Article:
Electronic commerce as a killer app is more a combination of digital technologies than any one particular new component, product, or service. Its novelty and its explosive potential come from an innovative mix of applications. These include multimedia interfaces (now combining sound, motion, text, and graphics); high-powered, increasingly cheap capacities for computing, data storage, and telecommunications; new forms of payment such as electronic cash; and improvements in security made possible by advanced encryption hardware and software. Electronic commerce is the sum of these parts, built on top of and delivered over the open, global computer network protocols and shared communications services known as the Internet.
Many more killer apps have arrived already, and still more are on the horizon. Consider the potential impact on your business of any of the following: Internet-ready televisions, cars, and other appliances, low-cost digital cameras, desktop publishing software and personal laser printers, intelligent software agents, and telephone services over the Internet. And how about applications now in development at the world's leading technology labs, such as rooms that respond to where you are and what you are doing, wearable computers, electronic ink, and personal area networks?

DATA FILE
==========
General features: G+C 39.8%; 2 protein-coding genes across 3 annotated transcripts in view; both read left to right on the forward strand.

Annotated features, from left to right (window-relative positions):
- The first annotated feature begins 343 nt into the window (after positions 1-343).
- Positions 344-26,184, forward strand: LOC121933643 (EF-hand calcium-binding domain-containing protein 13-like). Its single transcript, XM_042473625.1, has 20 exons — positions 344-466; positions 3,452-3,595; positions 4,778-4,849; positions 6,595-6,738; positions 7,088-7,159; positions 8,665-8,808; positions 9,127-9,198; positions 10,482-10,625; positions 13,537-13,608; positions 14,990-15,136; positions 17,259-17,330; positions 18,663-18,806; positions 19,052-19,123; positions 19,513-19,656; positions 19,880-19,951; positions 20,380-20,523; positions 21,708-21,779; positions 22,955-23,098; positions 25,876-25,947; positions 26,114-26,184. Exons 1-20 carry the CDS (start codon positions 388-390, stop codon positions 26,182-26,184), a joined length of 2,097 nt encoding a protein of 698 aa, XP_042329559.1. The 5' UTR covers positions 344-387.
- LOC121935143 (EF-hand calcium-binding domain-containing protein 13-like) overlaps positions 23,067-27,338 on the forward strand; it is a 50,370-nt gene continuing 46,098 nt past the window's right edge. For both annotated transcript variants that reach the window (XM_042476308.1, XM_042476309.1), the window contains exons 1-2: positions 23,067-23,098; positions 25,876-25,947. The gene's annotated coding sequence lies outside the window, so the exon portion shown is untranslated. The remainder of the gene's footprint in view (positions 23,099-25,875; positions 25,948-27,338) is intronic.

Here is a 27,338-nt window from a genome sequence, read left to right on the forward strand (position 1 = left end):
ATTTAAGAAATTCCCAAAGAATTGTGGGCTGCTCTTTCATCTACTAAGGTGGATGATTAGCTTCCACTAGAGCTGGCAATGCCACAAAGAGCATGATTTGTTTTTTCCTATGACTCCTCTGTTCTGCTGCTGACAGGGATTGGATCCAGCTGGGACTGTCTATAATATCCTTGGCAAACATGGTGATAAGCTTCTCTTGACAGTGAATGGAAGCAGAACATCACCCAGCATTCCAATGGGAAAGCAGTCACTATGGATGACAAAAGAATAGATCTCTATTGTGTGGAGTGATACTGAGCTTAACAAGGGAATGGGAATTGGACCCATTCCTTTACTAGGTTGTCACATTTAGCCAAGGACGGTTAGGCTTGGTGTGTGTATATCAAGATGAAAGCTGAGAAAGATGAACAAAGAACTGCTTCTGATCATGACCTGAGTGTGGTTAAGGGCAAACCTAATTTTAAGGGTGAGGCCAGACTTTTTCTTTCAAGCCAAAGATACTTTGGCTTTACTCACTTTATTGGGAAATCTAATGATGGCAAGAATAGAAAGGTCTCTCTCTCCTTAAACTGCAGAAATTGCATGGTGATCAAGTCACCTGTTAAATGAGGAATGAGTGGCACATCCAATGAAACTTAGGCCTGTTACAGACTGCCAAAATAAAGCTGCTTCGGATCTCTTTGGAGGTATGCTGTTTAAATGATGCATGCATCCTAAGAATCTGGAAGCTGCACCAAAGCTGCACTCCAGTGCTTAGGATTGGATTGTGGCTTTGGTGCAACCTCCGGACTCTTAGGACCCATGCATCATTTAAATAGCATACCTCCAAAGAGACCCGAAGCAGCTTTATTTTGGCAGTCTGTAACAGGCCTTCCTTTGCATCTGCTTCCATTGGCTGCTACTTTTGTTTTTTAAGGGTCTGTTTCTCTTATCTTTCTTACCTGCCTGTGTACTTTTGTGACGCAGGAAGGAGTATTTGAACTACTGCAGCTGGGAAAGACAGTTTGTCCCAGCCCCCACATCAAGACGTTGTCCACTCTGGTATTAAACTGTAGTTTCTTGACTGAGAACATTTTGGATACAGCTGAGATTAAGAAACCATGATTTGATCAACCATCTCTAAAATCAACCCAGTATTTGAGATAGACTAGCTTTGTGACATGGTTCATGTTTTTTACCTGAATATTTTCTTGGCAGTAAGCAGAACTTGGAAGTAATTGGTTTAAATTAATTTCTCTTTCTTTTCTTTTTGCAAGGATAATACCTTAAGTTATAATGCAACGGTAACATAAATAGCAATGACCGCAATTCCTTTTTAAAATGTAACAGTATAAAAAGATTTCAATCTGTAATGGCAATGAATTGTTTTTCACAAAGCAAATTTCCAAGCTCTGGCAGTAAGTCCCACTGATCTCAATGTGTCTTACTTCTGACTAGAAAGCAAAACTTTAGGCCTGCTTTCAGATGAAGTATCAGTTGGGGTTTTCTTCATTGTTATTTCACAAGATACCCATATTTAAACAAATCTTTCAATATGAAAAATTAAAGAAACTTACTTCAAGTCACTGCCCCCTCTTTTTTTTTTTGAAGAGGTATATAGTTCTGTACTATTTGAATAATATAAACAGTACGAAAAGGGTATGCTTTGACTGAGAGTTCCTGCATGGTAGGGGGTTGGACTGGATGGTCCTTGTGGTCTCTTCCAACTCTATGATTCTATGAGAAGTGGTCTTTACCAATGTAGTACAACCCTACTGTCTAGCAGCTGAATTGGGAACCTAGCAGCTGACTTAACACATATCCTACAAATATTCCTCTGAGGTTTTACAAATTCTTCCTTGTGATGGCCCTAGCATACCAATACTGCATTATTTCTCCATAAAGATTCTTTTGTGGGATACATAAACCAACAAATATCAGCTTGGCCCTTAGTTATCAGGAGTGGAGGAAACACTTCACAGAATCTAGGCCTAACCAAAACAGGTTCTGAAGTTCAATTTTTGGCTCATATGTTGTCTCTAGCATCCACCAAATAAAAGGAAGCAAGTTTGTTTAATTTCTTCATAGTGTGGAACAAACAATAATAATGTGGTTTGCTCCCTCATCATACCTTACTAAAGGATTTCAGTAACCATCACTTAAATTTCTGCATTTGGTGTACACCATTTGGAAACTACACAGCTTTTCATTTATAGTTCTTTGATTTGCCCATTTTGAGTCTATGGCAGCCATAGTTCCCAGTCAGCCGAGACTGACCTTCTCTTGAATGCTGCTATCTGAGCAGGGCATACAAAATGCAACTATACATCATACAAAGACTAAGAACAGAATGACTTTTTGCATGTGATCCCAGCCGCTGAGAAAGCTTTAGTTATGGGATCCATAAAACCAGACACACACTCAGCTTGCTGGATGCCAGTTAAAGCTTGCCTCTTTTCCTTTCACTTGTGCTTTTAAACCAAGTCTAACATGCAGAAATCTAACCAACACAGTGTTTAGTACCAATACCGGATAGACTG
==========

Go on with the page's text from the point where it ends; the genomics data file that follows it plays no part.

We don't know how or whether these developments will ultimately change civilization, let alone your business. It is easy, though, to find examples of killer apps from history that demonstrate just how unpredictable and indirect their impact can be. In Medieval Technology and Social Change, for example, historian Lynn White, Jr., studied several inventions from the Middle Ages that revolutionized not only the activities they were intended to affect but society as a whole.
Perhaps the most important of these medieval killer apps was the stirrup, which the FranksGermanic tribes who ruled central Europe after the fall of Romeadopted from an Asian design. The stirrup made it possible for a mounted fighter to strike with his lance without falling off his horse, greatly increasing the force that could be put behind such a blow. It proved decisive in the Franks' efforts to turn back the marauding Saracens who invaded western Europe in the eighth century, despite the superior numbers of the invaders...